Having responsibility for our own building brings security but it also brings a lot of expenses that need to be covered - fire certificates and all sorts of official regulations in addition to utility bills and insurance. So although each of our plays produces a profit we always need to make sure we can find other sources of funding. The Co-op Community Fund is a great example of this. The Co-op commitment is to supporting organisations doing great things in local communities. As a local charity we can register with the Co-op, and Co-op members all over the country can choose us as their preferred charity so that whenever they shop for Co-op branded goods a contribution is donated to Northenden Players Theatre Club at no extra cost to the shopper. For us last year it meant supporters contributed over £3,400 to the running of the club - vital for us if we need to buy things like new LED lights. We are also planning for developing our use of the building so it can be used by other community groups. Other social occasions also raise funds from the membership and others. We have also received support from the Tesco Bags of Help scheme and One Stop Community Shops plus the Council Neighbourhood Investment Fund.
What has the lockdown meant to you – you were due to play Eddie Carbone in Arthur Miller’s A View from the Bridge - and to the Northenden community?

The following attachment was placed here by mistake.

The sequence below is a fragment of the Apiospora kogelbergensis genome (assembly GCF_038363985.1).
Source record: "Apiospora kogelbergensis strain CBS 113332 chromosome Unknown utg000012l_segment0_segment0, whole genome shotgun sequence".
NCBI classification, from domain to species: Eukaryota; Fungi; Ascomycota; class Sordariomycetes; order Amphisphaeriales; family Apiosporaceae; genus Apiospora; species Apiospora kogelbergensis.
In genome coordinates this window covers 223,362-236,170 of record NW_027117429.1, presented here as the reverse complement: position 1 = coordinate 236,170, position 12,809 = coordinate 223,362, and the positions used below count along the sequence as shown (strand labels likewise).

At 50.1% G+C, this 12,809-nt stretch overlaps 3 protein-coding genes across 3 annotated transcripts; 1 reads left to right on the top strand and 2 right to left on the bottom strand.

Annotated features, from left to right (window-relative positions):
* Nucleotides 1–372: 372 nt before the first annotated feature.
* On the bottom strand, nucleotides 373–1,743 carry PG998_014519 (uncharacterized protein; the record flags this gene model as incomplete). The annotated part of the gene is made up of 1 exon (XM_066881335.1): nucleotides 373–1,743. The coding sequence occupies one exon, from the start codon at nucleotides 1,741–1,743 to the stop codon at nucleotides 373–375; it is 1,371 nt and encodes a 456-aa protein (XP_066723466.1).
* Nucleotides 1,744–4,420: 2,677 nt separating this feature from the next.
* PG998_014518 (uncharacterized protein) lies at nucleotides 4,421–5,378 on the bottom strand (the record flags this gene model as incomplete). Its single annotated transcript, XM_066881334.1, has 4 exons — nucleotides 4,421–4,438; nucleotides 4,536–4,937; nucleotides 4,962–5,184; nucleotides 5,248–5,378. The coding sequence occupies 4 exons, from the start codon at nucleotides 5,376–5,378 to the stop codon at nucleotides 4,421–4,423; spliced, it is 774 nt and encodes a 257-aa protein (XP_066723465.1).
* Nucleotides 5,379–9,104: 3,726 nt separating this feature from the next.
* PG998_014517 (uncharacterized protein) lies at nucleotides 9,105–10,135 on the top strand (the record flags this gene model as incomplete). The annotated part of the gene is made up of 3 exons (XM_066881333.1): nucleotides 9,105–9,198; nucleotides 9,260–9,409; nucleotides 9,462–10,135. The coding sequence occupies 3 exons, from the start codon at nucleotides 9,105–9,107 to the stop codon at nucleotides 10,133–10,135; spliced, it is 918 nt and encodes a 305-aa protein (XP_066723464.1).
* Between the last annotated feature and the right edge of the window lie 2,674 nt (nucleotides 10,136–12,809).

Well we were in the final weeks of rehearsal for our presentation when lockdown meant we had to postpone the production. As the actors have spent so much time in rehearsal and the set had been constructed and painted we have decided to ask for the licence to be moved to September. For me playing Eddie, being ready to bring him to life, the lockdown has felt a bit like a bereavement. But hopefully there will be a resurrection later in the year.
It's been so strange not to be able to go to the building and get on with things, but our website and social media connections with people are keeping our members and audience in touch. We are having a Zoom committee meeting tomorrow ,and possibly a Zoom rehearsal shortly after that to keep up to date with our lines for the play. Our theatre family are a mixture of people of all ages and regularly means we can care for each other from a distance… it’s safe to say though that everybody is looking forward to getting back in stage!